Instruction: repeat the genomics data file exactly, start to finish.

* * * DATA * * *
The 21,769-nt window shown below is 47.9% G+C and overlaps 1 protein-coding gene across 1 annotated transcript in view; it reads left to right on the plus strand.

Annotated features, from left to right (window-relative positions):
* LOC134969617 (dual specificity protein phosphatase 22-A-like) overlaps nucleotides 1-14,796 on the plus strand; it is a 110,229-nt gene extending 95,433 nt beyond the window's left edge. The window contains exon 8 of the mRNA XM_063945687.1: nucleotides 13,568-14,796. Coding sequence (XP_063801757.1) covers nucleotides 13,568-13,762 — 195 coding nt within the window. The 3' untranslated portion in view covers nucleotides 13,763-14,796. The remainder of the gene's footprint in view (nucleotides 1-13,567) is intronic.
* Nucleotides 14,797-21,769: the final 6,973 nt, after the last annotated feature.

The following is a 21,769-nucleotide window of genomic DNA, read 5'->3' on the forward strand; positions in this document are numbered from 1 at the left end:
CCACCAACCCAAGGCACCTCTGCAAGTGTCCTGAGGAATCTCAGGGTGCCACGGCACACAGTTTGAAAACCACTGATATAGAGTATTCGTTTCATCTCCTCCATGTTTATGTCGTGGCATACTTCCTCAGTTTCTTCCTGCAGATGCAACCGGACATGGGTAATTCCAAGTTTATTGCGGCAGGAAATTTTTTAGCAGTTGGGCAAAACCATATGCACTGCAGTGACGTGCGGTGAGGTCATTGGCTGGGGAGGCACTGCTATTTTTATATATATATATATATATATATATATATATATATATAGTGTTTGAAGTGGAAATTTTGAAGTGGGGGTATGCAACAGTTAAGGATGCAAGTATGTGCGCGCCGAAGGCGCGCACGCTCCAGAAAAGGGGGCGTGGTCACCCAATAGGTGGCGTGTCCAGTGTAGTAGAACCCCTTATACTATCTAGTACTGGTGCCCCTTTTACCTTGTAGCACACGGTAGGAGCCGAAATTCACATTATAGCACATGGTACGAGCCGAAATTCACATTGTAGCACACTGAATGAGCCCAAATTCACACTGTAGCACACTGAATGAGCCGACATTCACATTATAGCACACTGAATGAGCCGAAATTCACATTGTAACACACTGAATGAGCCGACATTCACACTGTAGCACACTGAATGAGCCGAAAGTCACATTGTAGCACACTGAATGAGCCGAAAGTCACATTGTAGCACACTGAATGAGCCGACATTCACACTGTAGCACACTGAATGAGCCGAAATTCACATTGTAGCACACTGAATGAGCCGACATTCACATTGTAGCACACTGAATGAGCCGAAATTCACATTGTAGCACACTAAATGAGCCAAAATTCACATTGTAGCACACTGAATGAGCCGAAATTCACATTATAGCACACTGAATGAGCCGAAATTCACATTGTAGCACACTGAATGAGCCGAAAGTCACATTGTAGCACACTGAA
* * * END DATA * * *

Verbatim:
The 21,769-nt window shown below is 47.9% G+C and overlaps 1 protein-coding gene across 1 annotated transcript in view; it reads left to right on the plus strand.

Annotated features, from left to right (window-relative positions):
* LOC134969617 (dual specificity protein phosphatase 22-A-like) overlaps nucleotides 1-14,796 on the plus strand; it is a 110,229-nt gene extending 95,433 nt beyond the window's left edge. The window contains exon 8 of the mRNA XM_063945687.1: nucleotides 13,568-14,796. Coding sequence (XP_063801757.1) covers nucleotides 13,568-13,762 — 195 coding nt within the window. The 3' untranslated portion in view covers nucleotides 13,763-14,796. The remainder of the gene's footprint in view (nucleotides 1-13,567) is intronic.
* Nucleotides 14,797-21,769: the final 6,973 nt, after the last annotated feature.

The following is a 21,769-nucleotide window of genomic DNA, read 5'->3' on the forward strand; positions in this document are numbered from 1 at the left end:
CCACCAACCCAAGGCACCTCTGCAAGTGTCCTGAGGAATCTCAGGGTGCCACGGCACACAGTTTGAAAACCACTGATATAGAGTATTCGTTTCATCTCCTCCATGTTTATGTCGTGGCATACTTCCTCAGTTTCTTCCTGCAGATGCAACCGGACATGGGTAATTCCAAGTTTATTGCGGCAGGAAATTTTTTAGCAGTTGGGCAAAACCATATGCACTGCAGTGACGTGCGGTGAGGTCATTGGCTGGGGAGGCACTGCTATTTTTATATATATATATATATATATATATATATATATATATAGTGTTTGAAGTGGAAATTTTGAAGTGGGGGTATGCAACAGTTAAGGATGCAAGTATGTGCGCGCCGAAGGCGCGCACGCTCCAGAAAAGGGGGCGTGGTCACCCAATAGGTGGCGTGTCCAGTGTAGTAGAACCCCTTATACTATCTAGTACTGGTGCCCCTTTTACCTTGTAGCACACGGTAGGAGCCGAAATTCACATTATAGCACATGGTACGAGCCGAAATTCACATTGTAGCACACTGAATGAGCCCAAATTCACACTGTAGCACACTGAATGAGCCGACATTCACATTATAGCACACTGAATGAGCCGAAATTCACATTGTAACACACTGAATGAGCCGACATTCACACTGTAGCACACTGAATGAGCCGAAAGTCACATTGTAGCACACTGAATGAGCCGAAAGTCACATTGTAGCACACTGAATGAGCCGACATTCACACTGTAGCACACTGAATGAGCCGAAATTCACATTGTAGCACACTGAATGAGCCGACATTCACATTGTAGCACACTGAATGAGCCGAAATTCACATTGTAGCACACTAAATGAGCCAAAATTCACATTGTAGCACACTGAATGAGCCGAAATTCACATTATAGCACACTGAATGAGCCGAAATTCACATTGTAGCACACTGAATGAGCCGAAAGTCACATTGTAGCACACTGAA